Diplomacy Works

Thanks to the U.S. pursuing diplomatic solutions, Iran no longer has enough fuel to build a nuclear bomb. Yet the kind of sustained diplomacy that led to this agreement often does not have political support in this country.

Diplomats stand in front of their flags after reaching the Iran deal

Diplomats celebrate the newly-negotiated nuclear deal with Iran. Austrian Ministry for European and International Affairs / Flickr

After more than 30 years of threats and confrontation that put the U.S. on the brink of war with Iran several times, diplomacy with Iran has made the world safer.

The deal dramatically shrinks Iran’s nuclear program.

Iran has ripped out 2/3 of its centrifuges, shipped out virtually its entire stockpile, and poured concrete into the plutonium reactor so it can no longer be used to make a bomb. For the first time in nearly a decade, Iran does not have enough enriched uranium for a nuclear weapon.

Inspectors have the access they need.

Iran is subjected to the most comprehensive nuclear inspection regime ever negotiated in history. Inspectors have 24/7 access to Iran’s nuclear facilities. Iran has to grant inspectors access to other suspicious sites within a maximum of 24 days, if the U.S. and E.U. demand it. Inspectors would detect nuclear material not only days but many years after nuclear activities take place.

This deal opens the door to other diplomatic negotiations.

The nuclear talks helped create the political space for five U.S. citizens to be freed from Iran in 2016. The U.S. and others can now more effectively work through separate diplomatic channels to address Iran’s human rights abuses and secure the release of the U.S. citizens still detained in Iran. Sabotaging this deal would make it harder to negotiate on these and other issues including Iran’s ballistic missile program and de-escalation of the wars in Syria, Iraq, and Yemen.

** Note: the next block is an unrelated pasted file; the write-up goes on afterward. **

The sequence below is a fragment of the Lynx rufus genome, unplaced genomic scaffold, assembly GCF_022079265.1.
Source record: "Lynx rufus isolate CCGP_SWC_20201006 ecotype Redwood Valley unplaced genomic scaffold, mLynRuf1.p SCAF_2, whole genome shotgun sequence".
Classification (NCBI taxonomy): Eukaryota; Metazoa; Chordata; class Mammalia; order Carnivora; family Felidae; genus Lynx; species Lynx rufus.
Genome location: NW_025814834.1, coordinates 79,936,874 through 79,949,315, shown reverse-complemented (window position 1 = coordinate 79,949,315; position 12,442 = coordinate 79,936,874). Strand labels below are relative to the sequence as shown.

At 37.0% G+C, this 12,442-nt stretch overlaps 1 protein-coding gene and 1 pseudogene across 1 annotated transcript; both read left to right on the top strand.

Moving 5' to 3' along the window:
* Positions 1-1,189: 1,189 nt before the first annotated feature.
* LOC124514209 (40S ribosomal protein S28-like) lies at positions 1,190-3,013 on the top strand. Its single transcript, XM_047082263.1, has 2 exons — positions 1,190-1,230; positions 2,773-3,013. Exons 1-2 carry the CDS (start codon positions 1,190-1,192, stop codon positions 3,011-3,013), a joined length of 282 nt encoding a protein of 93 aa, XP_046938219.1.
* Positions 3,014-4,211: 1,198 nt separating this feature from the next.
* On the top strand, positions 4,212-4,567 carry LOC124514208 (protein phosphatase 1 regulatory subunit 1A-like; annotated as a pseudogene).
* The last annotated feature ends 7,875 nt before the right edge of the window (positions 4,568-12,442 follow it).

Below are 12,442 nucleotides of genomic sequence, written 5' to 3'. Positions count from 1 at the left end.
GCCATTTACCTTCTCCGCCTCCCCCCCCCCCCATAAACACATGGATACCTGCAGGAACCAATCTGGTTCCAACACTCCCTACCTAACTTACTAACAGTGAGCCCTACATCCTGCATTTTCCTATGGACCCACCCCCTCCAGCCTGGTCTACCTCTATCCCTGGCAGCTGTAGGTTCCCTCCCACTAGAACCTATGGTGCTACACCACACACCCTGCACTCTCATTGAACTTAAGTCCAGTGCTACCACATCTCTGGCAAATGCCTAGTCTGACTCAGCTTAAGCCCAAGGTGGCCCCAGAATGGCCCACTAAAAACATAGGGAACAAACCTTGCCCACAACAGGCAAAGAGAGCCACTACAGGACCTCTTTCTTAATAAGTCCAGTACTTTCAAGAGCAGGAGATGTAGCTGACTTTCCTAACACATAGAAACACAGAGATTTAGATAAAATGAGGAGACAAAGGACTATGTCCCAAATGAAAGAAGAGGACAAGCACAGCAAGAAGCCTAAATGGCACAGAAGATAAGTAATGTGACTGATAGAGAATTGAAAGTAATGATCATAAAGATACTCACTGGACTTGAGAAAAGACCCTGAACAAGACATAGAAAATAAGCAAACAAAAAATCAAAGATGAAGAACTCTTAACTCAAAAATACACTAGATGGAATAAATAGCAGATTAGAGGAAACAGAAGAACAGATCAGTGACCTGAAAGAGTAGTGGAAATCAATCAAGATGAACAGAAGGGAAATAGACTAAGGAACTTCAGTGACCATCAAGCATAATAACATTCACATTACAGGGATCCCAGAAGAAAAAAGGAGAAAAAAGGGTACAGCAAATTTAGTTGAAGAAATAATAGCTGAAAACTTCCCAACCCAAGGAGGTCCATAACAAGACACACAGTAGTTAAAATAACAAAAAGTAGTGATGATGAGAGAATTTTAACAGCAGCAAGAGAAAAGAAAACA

Congress must continue to support the deal.

If Congress were to impose new sanctions on Iran, it could put the deal in danger and send us back down the path to escalation and war. We encourage members of Congress to continue to speak out in support of the deal and its positive impacts, and to oppose sanctions or other saber-rattling measures that would jeopardize the Iran nuclear accord.

Iran and Diplomacy in the Middle East

This agreement was possible because the U.S. and Iran were willing to talk through their disagreements in sustained negotiations rather than ever-escalating saber-rattling. These talks have repercussions beyond the agreement itself — Iran’s participation in the Syrian peace talks is one important result. Iran continues to play a de-stabilizing role in the Middle East, among other powers, which is all the more reason why the U.S. must engage Iran on regional crises.

The U.S. needs to build on this diplomatic success in the Middle East. Nonviolent diplomatic engagement with all the major stakeholders in the conflicts in the Middle East — such as in Syria, Yemen and Israel-Palestine — can help de-escalate and even prevent violence.